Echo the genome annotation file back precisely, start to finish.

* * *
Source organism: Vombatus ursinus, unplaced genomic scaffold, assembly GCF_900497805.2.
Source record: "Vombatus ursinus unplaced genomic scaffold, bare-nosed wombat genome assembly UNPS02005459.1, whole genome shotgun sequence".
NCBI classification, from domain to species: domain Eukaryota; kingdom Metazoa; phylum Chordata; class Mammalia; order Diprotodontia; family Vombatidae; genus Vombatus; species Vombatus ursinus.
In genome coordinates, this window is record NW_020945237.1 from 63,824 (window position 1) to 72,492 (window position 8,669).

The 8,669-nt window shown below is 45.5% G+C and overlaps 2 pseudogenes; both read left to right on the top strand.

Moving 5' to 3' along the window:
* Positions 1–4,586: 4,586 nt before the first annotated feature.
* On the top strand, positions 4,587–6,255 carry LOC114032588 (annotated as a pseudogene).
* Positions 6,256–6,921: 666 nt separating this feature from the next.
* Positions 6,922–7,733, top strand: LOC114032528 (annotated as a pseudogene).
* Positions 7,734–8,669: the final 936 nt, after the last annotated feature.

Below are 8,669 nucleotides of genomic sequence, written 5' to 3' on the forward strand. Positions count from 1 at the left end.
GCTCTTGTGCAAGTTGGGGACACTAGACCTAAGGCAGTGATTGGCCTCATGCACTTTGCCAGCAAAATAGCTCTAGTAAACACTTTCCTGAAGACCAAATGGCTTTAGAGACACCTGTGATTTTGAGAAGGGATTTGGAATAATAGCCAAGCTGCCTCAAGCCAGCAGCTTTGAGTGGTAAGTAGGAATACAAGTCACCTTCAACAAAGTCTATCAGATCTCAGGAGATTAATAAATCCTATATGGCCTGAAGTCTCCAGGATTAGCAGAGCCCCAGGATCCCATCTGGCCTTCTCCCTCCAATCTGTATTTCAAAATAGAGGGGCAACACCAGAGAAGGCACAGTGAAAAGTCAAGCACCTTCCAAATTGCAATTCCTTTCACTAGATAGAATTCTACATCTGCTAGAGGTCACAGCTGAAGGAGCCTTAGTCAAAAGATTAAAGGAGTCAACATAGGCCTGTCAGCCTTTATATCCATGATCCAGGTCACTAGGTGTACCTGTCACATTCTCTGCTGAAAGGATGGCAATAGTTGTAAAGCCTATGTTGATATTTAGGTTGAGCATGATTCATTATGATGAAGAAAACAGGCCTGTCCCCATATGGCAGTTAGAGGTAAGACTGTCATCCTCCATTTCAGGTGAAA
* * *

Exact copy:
Source organism: Vombatus ursinus, unplaced genomic scaffold, assembly GCF_900497805.2.
Source record: "Vombatus ursinus unplaced genomic scaffold, bare-nosed wombat genome assembly UNPS02005459.1, whole genome shotgun sequence".
NCBI classification, from domain to species: domain Eukaryota; kingdom Metazoa; phylum Chordata; class Mammalia; order Diprotodontia; family Vombatidae; genus Vombatus; species Vombatus ursinus.
In genome coordinates, this window is record NW_020945237.1 from 63,824 (window position 1) to 72,492 (window position 8,669).

The 8,669-nt window shown below is 45.5% G+C and overlaps 2 pseudogenes; both read left to right on the top strand.

Moving 5' to 3' along the window:
* Positions 1–4,586: 4,586 nt before the first annotated feature.
* On the top strand, positions 4,587–6,255 carry LOC114032588 (annotated as a pseudogene).
* Positions 6,256–6,921: 666 nt separating this feature from the next.
* Positions 6,922–7,733, top strand: LOC114032528 (annotated as a pseudogene).
* Positions 7,734–8,669: the final 936 nt, after the last annotated feature.

Below are 8,669 nucleotides of genomic sequence, written 5' to 3' on the forward strand. Positions count from 1 at the left end.
GCTCTTGTGCAAGTTGGGGACACTAGACCTAAGGCAGTGATTGGCCTCATGCACTTTGCCAGCAAAATAGCTCTAGTAAACACTTTCCTGAAGACCAAATGGCTTTAGAGACACCTGTGATTTTGAGAAGGGATTTGGAATAATAGCCAAGCTGCCTCAAGCCAGCAGCTTTGAGTGGTAAGTAGGAATACAAGTCACCTTCAACAAAGTCTATCAGATCTCAGGAGATTAATAAATCCTATATGGCCTGAAGTCTCCAGGATTAGCAGAGCCCCAGGATCCCATCTGGCCTTCTCCCTCCAATCTGTATTTCAAAATAGAGGGGCAACACCAGAGAAGGCACAGTGAAAAGTCAAGCACCTTCCAAATTGCAATTCCTTTCACTAGATAGAATTCTACATCTGCTAGAGGTCACAGCTGAAGGAGCCTTAGTCAAAAGATTAAAGGAGTCAACATAGGCCTGTCAGCCTTTATATCCATGATCCAGGTCACTAGGTGTACCTGTCACATTCTCTGCTGAAAGGATGGCAATAGTTGTAAAGCCTATGTTGATATTTAGGTTGAGCATGATTCATTATGATGAAGAAAACAGGCCTGTCCCCATATGGCAGTTAGAGGTAAGACTGTCATCCTCCATTTCAGGTGAAA